Urban farming in midwestern American cities like Chicago has had its limitations due to adverse winter weather conditions at least 9 months a year. New indoor farming techniques use vertical farming, special indoor LED lighting and hydroponic systems that pump soybean and kelp-infused water through a temperature and humidity-controlled system, nearly 24 hours a day, 365 days a year.

Carbon dioxide hits record highs in Southern hemisphere
June 21, 2016 01:30 PM - CNRS via ScienceDaily

Last month, the atmospheric concentration of carbon dioxide (CO2) as measured at Amsterdam Island, in the southern Indian Ocean, for the first time exceeded the symbolic value of 400 ppm, or 0.04%. The CO2 concentrations recorded at the Amsterdam Island research station are the lowest in the world (excluding seasonal cycles), due to the island's remoteness from anthropogenic sources. The 400 ppm threshold was already crossed in the Northern hemisphere during the 2012/2013 winter. In addition, the increase of CO2 in the atmosphere is speeding up, growing by more than 2 ppm annually over the past four years. The data has been collected for the past 35 years at the Amsterdam Island research station by the French national observation service ICOS-France at the Laboratoire des Sciences du Climat et de l'Environnement (LSCE, CNRS / CEA / UVSQ), with the support of the Institut Polaire Français Paul-Emile Victor (IPEV).

How China can ramp up wind power
June 21, 2016 11:38 AM - Massachusetts Institute of Technology via ScienceDaily

China has an opportunity to massively increase its use of wind power -- if it properly integrates wind into its existing power system, according to a new study. The research forecasts that wind power could provide 26 percent of China's projected electricity demand by 2030, up from 3 percent in 2015.

Such a change would be a substantial gain in the global transition to renewable energy, since China produces the most total greenhouse gas emissions of any country in the world.

Threats to habitat connectivity as sea waters inundate coastal areas
June 21, 2016 07:05 AM - Jim Melvin, Clemson University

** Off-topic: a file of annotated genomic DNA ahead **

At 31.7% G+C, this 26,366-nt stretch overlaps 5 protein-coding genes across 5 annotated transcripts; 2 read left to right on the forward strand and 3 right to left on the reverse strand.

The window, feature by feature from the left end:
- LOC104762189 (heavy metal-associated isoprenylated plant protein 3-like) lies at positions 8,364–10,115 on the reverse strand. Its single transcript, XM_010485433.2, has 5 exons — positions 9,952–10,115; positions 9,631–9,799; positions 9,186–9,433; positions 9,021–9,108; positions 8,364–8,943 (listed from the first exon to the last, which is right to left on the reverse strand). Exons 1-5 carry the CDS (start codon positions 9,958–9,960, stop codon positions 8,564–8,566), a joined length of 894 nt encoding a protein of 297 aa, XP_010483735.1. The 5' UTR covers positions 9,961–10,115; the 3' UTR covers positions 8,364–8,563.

By the year 2100, sea levels might rise as much as 2.5 meters above their current levels, which would seriously threaten coastal cities and other low-lying areas. In turn, this would force animals to migrate farther inland in search of higher ground. But accelerated urbanization, such as the rapidly expanding Piedmont area that stretches from Atlanta to eastern North Carolina, could cut off their escape routes and create climate-induced extinctions.

First Mammal Goes Extinct From Manmade Climate Change
June 17, 2016 07:23 AM - Kevin Mathews, Care2

We’ve reached a sad milestone: Climate change has claimed its first mammal species. Scientists have been warning us that a large percentage of species will face extinction thanks to manmade global warming, and the future is unfortunately here.

According to The Guardian, climate change’s first mammal victim was an adorable rodent known as the Bramble Cay melomys. Sometimes called a mosaic-tailed rat, the melomys was named after Bramble Cay, an Australian island close to Papua New Guinea, that was the only known home for the species.

What Would a Global Warming Increase of 1.5 Degrees Be Like?
June 16, 2016 10:02 AM - Fred Pearce via Yale Environment360.

How ambitious is the world? The Paris climate conference last December astounded many by pledging not just to keep warming “well below two degrees Celsius,” but also to "pursue efforts" to limit warming to 1.5 degrees C. That raised a hugely important question: What's the difference between a two-degree world and a 1.5-degree world?